k points to start the clustering from.
The first approach, to picking the initial k point is Sampling.
So remember that the data set is very large and so we
can't actually run a complicated algorithm like hierarchical clustering on it.
But what we can do is to sample the data and take a smaller sample of the data.
And then using the sample of the data, we can then another algorithm like
Hierarchical Agglomerative Clustering, in which we covered in the last lecture.
And we can run that algorithm until we obtain k clusters.
And then we can pick a point from each of the k clusters.
For example, we could pick the point that's closest to the centroid for
each cluster.
And we could call those, our initial k k centroids.
Another approach is to not resort to another clustering algorithm, but
to just pick a dispersed set of points.
Points that are as far away from each other.
In the dataset, as possible.
So, one approach to this, is to first pick a, the first point entirely at random.
Now, the second point, we pick to
be the point that's as far away from the first point as possible, in the dataset.
The third point, we pick to be the point that is as far away from both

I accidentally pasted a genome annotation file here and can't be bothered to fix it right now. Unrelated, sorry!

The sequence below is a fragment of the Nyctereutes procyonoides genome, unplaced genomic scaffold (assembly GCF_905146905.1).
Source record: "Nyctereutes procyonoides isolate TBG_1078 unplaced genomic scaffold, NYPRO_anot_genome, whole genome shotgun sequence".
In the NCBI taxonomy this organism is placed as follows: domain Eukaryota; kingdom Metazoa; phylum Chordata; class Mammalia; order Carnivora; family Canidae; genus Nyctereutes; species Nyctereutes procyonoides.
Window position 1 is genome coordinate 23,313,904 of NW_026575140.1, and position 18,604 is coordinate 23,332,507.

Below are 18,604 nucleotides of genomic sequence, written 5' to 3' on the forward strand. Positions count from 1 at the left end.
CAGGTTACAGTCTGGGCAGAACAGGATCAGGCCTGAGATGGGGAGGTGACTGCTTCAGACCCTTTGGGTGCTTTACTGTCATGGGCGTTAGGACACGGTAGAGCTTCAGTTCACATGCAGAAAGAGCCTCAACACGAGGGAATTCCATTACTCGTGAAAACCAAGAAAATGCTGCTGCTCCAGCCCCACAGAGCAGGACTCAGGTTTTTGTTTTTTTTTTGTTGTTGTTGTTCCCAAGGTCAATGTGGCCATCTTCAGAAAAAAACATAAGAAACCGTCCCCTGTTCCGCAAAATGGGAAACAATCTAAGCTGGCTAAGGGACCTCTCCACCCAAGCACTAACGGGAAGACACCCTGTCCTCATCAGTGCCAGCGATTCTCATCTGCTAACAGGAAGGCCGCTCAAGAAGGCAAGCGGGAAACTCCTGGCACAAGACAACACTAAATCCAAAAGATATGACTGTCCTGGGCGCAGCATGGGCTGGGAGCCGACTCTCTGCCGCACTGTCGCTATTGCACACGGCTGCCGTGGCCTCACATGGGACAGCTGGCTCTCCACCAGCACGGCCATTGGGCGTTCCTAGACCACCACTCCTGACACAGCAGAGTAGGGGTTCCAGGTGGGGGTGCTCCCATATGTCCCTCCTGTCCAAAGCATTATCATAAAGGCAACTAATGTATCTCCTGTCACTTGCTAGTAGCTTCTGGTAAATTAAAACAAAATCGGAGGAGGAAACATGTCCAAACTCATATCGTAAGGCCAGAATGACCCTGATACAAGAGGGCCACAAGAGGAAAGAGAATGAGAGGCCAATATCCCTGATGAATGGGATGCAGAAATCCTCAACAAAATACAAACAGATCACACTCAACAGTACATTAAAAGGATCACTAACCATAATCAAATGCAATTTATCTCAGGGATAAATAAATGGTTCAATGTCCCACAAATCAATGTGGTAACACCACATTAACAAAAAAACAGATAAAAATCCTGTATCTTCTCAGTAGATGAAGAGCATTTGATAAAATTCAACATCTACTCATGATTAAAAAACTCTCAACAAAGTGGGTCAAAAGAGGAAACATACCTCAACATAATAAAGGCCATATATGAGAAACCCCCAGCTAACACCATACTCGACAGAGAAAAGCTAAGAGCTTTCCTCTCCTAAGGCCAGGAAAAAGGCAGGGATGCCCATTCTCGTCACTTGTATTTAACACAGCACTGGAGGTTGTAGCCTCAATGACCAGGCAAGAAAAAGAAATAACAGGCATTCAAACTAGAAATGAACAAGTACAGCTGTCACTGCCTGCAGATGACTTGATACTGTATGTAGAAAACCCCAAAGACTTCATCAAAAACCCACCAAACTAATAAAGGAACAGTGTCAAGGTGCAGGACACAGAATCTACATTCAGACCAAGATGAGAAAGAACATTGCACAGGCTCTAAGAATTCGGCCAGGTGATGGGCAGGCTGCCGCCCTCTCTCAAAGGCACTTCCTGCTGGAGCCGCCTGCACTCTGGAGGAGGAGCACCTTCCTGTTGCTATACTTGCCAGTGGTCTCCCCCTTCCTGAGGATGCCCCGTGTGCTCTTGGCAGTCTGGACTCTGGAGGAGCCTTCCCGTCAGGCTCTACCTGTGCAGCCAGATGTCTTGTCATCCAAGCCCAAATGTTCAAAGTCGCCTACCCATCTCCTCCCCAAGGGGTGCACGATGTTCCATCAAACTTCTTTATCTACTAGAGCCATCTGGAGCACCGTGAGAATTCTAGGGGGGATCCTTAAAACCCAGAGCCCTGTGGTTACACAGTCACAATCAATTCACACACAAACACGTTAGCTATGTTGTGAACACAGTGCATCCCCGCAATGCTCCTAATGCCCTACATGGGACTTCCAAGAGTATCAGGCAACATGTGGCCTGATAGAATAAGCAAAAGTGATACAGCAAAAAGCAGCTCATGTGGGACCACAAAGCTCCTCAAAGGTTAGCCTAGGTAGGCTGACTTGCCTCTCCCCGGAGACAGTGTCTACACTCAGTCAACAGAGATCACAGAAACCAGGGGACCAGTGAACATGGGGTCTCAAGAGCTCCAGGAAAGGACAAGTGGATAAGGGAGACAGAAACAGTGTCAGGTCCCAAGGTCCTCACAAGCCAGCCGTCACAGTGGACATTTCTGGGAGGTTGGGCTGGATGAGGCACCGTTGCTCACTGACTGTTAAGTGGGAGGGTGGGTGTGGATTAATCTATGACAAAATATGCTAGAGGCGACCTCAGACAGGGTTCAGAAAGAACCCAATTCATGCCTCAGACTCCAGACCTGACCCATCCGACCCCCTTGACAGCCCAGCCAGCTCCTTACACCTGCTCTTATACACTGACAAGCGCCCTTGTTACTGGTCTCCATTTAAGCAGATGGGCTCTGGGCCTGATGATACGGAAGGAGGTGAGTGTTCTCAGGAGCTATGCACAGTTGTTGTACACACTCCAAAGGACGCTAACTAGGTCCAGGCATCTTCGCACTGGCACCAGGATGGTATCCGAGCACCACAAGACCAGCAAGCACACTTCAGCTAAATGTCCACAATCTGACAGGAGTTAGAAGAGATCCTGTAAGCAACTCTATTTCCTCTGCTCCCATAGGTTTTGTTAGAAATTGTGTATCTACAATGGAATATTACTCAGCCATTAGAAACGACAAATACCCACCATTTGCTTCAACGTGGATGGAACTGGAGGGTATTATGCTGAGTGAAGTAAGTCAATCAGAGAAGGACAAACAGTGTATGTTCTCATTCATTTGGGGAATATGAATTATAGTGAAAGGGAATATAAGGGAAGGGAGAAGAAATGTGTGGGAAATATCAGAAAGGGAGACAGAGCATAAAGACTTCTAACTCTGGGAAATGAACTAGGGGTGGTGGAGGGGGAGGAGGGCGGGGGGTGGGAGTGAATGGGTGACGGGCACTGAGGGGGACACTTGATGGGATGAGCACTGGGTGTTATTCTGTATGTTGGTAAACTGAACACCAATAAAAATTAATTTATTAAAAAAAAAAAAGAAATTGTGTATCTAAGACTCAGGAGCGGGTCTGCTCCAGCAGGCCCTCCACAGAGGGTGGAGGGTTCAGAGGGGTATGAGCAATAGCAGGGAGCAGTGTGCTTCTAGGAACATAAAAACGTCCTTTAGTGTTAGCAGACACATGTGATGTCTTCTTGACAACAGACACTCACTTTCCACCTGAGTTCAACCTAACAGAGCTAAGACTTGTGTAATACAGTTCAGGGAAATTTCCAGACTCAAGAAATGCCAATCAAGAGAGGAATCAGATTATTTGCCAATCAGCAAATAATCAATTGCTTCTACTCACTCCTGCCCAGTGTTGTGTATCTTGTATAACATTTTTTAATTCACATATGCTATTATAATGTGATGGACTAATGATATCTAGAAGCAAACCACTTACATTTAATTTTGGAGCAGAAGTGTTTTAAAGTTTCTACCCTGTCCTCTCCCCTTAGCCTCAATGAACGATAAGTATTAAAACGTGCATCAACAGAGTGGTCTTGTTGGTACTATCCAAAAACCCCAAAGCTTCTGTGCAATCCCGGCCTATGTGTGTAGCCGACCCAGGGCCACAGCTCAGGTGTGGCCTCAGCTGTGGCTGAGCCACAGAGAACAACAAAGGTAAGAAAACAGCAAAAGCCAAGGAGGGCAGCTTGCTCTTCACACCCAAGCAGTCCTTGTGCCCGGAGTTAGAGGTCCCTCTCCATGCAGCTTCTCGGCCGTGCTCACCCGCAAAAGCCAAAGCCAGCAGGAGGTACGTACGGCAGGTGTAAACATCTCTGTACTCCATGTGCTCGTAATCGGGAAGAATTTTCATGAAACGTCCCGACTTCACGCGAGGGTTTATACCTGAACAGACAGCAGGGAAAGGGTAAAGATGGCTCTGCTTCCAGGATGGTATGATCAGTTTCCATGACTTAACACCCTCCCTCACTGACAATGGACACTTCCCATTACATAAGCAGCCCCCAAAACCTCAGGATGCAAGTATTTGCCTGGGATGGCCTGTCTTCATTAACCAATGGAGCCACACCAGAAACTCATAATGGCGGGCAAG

point one and point two as possible.
In general, we pick you know,
once we've picked the first few points, we pick the next point to be the one
who's minimum distance from the already selected points, is as large as possible.
And then, we repeat this, until we pick k points.
So, this ensures that the k point, that's we've picked, are as far apart or
as disperse as possible, you, you know, in the, in the data set.
And that gives us a better chance of finding the right clustering.
Let's consider the Complexity of k-means clustering.
Now in each round, we have to examine each input point exactly,
once to find the closest centroid to that point and assign it to that centroid.
Now, since there are endpoints and there are k centroids, right?
We have to compute the distance of each point from each centroid, so
the algorithm is order k times N for endpoints and k clusters.
Now each round is it's, it's it's it's a Complexity k times N.
Now this is actually, not bad because you know when N is really large and
k is fairly small, we have a linear algorithm in N.
Each round is actually, linear in N.
But the real problem is that, the number of rounds to convergence can be really,
really large.
There is actually, no theoretical limit on the number of rounds to for
the algorithms to convert to converge.
And the number of rounds can be really, really large.
So, the algorithm could spend actually,
a really long time getting to getting to convergence.
So the question is, if the dataset is really,
really large and we don't want to go through this large number of rounds?
Can we actually, do something like k-means clustering in a single pass over the data?
Because we have a really large dataset,
and we don't want to scan it multiple times.
We're going to answer this question in the next segment.


6 3 The k Means Algorithm 12 49

112 タグ追加 保存
HaoLang Chen 2017 年 8 月 25 日 に公開